The time delay relays are special purpose relays or logic components that have some characteristics of both relays and Timers Timing is one of the variables of any process, and often needs to be monitored or controlled. Some operatives the steps in a process may need to match or may need to be separated from some other steps by a specific time interval. The time delay relays serve to satisfy said timing requirements. The two main components of the time delay relays are the mechanism of the timing circuit that produces the required time interval and the load switching contacts that are driven at the end of that time interval. In order for a time interval to be determined, the following prerequisites must be present:
1. A power source (if needed in addition to signal power)
2. Signal power
3. A change of state of the time-determining device
4. An indication that the time-determining device has changed to the desired state
The power or signal power can be thermal, pneumatic, AC, or DC electric current. The change in the state of the timer can be mechanical (e.g., caused by the rotation of a motor, the motion of a plunger in a restricting fluid, or the bending of a bimetal strip caused by a change in temperature), electrical (e.g., caused by an accumulation of charge of a capacitor or a count of oscillations or pulses), or software-based (e.g., based on the number of program scans or interrupt-driven). The load switching can occur via snap-action switches, snap-action valves, relay contacts (e.g., SPDT, DPDT, reed hermetically sealed], or mercury [hermetically sealed]), or
solid-state devices (e.g., transistors, SCRs, or triacs).
The mode of the time delay determines the relationship between the time when the signal power is applied to the time of load switching. This relationship may also depend on the continuous presence of the power source. The four most prevalent modes are on-delay, off-delay, interval, and single-shot. A special combination of the on-delay and the off-delay is called a repeat cycle timer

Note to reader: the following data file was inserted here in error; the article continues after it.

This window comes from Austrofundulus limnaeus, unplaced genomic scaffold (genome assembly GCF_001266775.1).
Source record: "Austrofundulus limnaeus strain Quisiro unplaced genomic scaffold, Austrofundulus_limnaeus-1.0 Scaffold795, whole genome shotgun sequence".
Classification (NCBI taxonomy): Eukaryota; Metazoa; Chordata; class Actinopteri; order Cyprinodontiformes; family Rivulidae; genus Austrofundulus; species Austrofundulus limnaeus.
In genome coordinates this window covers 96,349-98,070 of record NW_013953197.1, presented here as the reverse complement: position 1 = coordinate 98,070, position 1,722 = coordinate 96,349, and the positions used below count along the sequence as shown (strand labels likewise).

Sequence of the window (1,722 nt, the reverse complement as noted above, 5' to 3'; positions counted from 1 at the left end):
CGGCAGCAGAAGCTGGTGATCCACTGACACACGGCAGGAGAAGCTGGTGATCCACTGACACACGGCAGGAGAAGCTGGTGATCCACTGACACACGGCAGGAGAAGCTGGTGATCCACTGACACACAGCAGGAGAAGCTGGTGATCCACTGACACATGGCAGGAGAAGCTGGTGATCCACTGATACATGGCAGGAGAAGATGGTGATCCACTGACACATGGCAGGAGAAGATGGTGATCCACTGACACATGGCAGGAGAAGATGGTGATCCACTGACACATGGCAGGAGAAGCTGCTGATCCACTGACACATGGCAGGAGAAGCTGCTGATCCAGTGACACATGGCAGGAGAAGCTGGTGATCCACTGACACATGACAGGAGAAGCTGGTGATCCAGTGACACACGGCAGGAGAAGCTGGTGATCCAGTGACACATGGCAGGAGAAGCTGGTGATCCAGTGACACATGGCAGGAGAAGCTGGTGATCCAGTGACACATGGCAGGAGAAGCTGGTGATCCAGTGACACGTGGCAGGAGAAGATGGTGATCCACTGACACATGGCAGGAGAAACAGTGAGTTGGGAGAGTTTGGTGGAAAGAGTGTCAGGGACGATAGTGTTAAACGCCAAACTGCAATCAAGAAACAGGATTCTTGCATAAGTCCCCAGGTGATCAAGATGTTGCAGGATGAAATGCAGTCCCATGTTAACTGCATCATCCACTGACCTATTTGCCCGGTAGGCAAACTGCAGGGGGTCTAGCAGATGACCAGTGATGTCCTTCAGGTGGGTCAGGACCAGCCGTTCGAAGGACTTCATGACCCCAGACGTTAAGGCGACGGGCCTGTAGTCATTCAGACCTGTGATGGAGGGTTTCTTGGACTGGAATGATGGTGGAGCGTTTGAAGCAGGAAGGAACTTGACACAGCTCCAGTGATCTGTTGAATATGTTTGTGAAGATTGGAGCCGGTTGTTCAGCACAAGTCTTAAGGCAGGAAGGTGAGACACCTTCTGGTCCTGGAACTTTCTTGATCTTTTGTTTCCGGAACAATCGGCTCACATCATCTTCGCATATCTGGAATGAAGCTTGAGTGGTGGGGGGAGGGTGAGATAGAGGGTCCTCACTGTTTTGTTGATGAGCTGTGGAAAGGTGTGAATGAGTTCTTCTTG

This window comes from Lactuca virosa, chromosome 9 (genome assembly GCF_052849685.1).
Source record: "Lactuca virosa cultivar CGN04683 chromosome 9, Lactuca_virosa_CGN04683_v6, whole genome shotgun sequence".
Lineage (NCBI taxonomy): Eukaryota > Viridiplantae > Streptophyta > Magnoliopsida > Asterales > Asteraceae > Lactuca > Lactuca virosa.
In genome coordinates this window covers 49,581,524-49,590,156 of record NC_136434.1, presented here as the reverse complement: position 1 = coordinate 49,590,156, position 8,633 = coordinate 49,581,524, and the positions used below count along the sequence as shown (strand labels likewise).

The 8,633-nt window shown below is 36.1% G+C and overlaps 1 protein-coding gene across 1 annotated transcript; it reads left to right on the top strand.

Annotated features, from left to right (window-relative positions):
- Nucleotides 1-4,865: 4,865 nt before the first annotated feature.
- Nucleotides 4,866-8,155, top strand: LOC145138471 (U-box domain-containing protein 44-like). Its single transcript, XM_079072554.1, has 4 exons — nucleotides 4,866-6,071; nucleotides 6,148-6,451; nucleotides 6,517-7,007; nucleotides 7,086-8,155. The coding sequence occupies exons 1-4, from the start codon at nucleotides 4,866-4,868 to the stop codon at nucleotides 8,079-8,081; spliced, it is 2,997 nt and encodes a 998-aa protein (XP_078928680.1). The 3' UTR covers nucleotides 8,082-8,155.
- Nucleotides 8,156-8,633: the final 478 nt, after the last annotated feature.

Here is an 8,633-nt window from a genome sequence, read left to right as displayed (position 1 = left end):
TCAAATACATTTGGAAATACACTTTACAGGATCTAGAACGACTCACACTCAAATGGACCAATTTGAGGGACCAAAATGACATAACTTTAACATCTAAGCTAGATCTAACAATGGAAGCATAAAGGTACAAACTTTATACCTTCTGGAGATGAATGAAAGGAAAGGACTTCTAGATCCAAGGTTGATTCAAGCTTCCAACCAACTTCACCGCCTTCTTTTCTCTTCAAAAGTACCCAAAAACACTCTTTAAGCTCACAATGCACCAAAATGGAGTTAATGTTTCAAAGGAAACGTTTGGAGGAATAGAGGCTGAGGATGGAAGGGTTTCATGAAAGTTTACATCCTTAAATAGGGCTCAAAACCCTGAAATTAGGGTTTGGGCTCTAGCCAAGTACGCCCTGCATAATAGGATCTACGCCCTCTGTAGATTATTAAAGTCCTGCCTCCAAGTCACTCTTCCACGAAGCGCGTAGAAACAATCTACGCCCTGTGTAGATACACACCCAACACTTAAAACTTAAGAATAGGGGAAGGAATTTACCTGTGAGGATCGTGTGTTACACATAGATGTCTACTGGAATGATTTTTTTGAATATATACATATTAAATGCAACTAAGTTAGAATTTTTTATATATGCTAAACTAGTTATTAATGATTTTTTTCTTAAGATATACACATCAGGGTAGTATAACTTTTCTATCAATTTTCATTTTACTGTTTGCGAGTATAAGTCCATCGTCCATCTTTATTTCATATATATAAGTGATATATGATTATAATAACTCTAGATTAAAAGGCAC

Recovery time is the minimum amount of time between removal of the signal power and its reapplication, which is necessary so that the subsequent operation will have the desired repeatability. The analog or digital solidstatetiming circuits have the shortest recovery time.
An on-delay is alternatively called delay on make, delay on operate, delay on pull-in, delay on energize, slowacting,
or slow-operating. The load switching occurs a certain time after the application of the signal power. If a power source is normally required and the power is interrupted before load switching takes place, the timing cycle has
to be repeated from 0 to effect a delayed load switching (except in certain synchronous motor-driven delay relays).
An off-delay is alternatively called delay on break, delay on de-energize, delay on drop-out, delay on release, slow release, drop-out delay, or delayed drop-out. The load switching occurs a certain time after the removal of the signal power. If the power source is normally required and the power is interrupted before the minimum amount of time or after removal of the signal power prior to load switching, the amount of time delay may be inaccurate.
An interval timer is alternatively called interval on, on interval, pulse shaping, bypass timing, interval delay, and
delay on energization with instantaneous transfer. After application of the signal power and while the signal power is maintained, the load switching occurs for a certain time only, and then the load switching is de-energized. If the signal power is interrupted or the power source (if normally required) is removed before the completion of the time delay, the load switching is de-energized instantaneously.
A single-shot is alternatively called latched interval, latching off delay and latching delay on de-energization,
momentary actuation, or one-shot. Load switching occurs for a certain time only, and then the load switching de-energizes after a momentary application of the signal power The signal power may be applied longer without altering the load switching interval. If the power source is normally required and it is interrupted while the load switching is energized, it de energizes instantaneously.
A pulse detection relay monitors a contact or control input to activate an interval time period. The output contact may already be activated or on with the application of power or it may wait until the control input is active. Once
the control input is on the control input must cycle within the interval time period to either maintain the output or to
drop the output as selected.
A repeat cycle relay is alternatively called dual delay; combination delays; on-delay, off-delay; or slow acting-slow releases; or asymmetric pulser. The load switching occurs a certain time delay after the application of the signal power, and remains energized for another time delay after the removal of the signal power. If the power source is
normally required and it is interrupted while the load switching is energized, it may be de-energized prematurely. The asymmetric pulser has the added feature of two time periods, one for the on period and one for the off period.